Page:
Tag Archives: bellamy

Smothering and sedition: new article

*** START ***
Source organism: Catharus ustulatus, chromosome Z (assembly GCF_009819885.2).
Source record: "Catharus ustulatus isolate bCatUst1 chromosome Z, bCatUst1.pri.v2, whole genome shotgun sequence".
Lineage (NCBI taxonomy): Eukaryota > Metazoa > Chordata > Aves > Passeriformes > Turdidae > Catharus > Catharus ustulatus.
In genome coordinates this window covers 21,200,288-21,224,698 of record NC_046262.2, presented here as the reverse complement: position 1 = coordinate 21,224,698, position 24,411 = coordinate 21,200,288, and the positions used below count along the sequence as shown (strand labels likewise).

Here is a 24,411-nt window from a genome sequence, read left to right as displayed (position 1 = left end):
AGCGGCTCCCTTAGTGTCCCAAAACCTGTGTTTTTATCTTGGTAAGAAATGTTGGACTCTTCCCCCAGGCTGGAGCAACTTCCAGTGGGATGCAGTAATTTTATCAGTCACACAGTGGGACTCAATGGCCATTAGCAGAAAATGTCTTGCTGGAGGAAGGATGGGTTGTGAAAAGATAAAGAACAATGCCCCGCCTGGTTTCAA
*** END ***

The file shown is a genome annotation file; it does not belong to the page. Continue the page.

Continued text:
There is an interesting article in the newest Historical Research, which adds to scholarship on  mid-fourteenth century law and legislation on treason: D. Crook, ‘The seditious murder of Thomas of Sibthorpe and the Great Statute of Treasons 1351-2.’ Historical Research 88 (2015) deals with the killing of a prominent royal servant, who had occupied the positions of Chancery clerk,  clerk of Parliament, justice of assize and justice of the peace. Sibthorpe was found to have been crushed or smothered in bed, by a group including a man who was supposed to be rendering an account to him. Because of his status as a sworn royal officer, this was treated as sedition, with consequent upping of the penalties of some of the homicides from hanging to hanging plus the extras associated with the traitor.  Crook makes a convincing case for the likely influence of this case (and that of Sir John de Eland) on those drawing up the Statute of Treasons, thus supplementing the account in J. G. Bellamy, The Law of Treason in England in the Later Middle Ages (Cambridge, 1970).